I’m excited to be starting up this blog here at LearnScience.Academy. I’ve been writing science textbooks and teaching science over the past three decades. There’s a lot on my mind when it comes to science education. So where do I begin? That’s easy. If there were but one message I could give to students today it would be this: passion trumps aptitude every time.
Let me elaborate just a bit. This past weekend under warm spring skies I was walking with our dear friend Timothy and his 11 year old daughter to the Burlington marathon, where my wife was performing with her Taiko ensemble and I was about to run a leg of the marathon relay race (my full marathon days are a distant past). Timothy is a well-known musician and music teacher extraordinaire. On our way to the starting line I somehow began self-deprecating my own musical abilities. “Look, John,” he said, “How can you expect to be an expert musician if you haven’t practiced like an expert musician? There’s nothing “natural” about being an expert musician. All expert musicians practice for hours on end, day after day.”
His daughter and I then listened to his story of two students he once had. One had clear innate musical talents, the other less so. The more talented student, however, was much less enthused about putting in the effort to improve. By contrast, the “less talented” student had the passion. He really wanted it. Guess which student moved forward into a successful career in music? Here’s a clue: passion trumps aptitude.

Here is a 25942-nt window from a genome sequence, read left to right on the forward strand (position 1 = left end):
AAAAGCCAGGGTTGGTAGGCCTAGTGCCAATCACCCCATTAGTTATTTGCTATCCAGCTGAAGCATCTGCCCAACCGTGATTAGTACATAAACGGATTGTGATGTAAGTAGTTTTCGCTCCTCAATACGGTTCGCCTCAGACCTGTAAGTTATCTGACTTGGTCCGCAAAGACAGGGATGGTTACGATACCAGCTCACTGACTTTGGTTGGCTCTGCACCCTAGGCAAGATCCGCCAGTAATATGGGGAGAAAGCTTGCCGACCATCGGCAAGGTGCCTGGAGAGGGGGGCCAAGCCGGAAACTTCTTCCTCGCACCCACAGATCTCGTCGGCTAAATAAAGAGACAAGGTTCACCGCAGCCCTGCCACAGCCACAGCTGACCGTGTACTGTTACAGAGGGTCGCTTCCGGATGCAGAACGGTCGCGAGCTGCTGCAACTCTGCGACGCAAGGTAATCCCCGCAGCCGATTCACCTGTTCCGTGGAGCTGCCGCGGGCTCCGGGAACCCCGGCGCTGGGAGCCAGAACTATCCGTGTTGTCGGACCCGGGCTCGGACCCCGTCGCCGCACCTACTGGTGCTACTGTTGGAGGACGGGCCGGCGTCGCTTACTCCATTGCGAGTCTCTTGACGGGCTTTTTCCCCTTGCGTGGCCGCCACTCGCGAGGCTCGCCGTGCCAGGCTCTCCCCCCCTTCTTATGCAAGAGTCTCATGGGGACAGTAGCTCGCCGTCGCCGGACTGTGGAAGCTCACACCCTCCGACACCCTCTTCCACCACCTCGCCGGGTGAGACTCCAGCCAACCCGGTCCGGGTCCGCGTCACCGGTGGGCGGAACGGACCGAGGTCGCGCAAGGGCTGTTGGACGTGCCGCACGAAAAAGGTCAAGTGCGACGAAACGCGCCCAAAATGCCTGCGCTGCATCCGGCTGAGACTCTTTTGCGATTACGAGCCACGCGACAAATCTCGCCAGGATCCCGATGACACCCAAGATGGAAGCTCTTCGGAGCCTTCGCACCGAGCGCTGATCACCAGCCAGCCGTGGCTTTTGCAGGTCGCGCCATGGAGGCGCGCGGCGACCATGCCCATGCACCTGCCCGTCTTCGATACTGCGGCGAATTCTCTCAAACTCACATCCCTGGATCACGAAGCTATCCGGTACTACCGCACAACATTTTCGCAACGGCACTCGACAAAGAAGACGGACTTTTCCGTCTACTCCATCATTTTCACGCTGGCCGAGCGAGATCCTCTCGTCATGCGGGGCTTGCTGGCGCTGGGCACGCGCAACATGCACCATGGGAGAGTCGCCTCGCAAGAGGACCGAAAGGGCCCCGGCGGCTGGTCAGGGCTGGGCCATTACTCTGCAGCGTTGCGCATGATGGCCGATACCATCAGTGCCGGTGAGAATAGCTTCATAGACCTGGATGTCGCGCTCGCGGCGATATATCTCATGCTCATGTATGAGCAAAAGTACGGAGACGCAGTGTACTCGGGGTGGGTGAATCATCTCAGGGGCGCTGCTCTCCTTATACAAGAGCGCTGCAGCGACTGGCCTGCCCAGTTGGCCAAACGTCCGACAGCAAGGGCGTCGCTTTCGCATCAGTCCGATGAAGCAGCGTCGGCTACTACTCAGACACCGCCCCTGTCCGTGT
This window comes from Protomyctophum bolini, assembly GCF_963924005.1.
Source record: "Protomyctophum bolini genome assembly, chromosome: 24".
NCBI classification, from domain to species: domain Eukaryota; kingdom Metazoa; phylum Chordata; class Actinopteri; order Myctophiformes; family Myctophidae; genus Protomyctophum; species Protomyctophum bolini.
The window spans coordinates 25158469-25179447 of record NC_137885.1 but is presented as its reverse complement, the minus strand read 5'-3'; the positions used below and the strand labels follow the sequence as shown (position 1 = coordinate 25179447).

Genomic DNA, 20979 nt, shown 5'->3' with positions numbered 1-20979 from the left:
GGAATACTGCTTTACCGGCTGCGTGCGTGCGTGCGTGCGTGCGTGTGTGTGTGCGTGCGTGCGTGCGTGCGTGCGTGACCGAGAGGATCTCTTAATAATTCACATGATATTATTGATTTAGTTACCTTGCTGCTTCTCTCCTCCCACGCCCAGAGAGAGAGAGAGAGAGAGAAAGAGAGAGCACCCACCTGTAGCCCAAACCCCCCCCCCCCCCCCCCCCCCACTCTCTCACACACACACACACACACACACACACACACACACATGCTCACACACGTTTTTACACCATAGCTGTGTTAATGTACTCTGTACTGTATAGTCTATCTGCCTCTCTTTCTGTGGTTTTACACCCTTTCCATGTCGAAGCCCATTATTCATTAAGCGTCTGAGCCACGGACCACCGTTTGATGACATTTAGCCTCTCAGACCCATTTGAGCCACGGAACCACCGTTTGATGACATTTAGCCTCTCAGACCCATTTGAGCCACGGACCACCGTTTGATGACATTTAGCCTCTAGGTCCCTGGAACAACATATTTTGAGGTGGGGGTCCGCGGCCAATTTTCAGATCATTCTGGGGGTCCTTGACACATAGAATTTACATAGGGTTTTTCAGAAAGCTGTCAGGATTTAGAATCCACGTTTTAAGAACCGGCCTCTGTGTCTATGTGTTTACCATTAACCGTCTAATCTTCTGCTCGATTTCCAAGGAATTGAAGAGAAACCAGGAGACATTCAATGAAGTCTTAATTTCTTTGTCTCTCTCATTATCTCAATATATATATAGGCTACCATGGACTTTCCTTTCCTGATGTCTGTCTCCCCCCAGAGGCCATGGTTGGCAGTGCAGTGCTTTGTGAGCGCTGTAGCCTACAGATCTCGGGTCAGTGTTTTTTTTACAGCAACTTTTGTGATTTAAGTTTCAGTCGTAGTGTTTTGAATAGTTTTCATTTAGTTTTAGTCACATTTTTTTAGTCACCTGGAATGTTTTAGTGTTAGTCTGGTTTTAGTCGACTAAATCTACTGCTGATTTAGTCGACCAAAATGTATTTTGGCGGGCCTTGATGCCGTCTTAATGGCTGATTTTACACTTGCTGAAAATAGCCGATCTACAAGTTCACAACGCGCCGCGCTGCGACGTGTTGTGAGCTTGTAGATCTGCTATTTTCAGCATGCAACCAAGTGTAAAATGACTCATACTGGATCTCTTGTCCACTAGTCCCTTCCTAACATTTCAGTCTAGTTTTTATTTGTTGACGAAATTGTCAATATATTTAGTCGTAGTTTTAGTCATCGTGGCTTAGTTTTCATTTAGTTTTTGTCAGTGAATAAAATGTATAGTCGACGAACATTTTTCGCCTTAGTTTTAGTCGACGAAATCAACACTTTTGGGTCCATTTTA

Bottom line: it’s wonderful to have some natural aptitude. But that really doesn’t make much of a difference. In fact, it can even serve as a handicap. A “special ability” to some one who has it, is anything but special. Instead, it’s perfectly normal—relative to that person. So special ability in and of itself is not a driving force for some one to pursue that ability. What counts most is passion. OK, so we might not all begin at the same starting line. Some of us might have a head start. But life is a long glorious run, like a marathon. If you want it, if you really do, then where you start makes no difference. You still have the edge when it comes to fulfilling your dreams.
Too often students think they don’t do well in science simply because they’re not “smart enough”. They’re flat wrong. The ideas of science are accessible to any healthy individual. The real question is: What is your level of interest? If our goal is to help students learn science, then clearly the path is through helping them to develop a passion. How do we do this? It comes first from understanding exactly what science is: A window to understanding this amazing universe in which we have the privilege to be alive. In my mind, turning students onto science is as simple as opening their eyes, ears and other senses to what is right there before us. My job is but to remove any blind folds, ear plugs, or whatever, so that the universe can speak for itself. What arrives is pure music.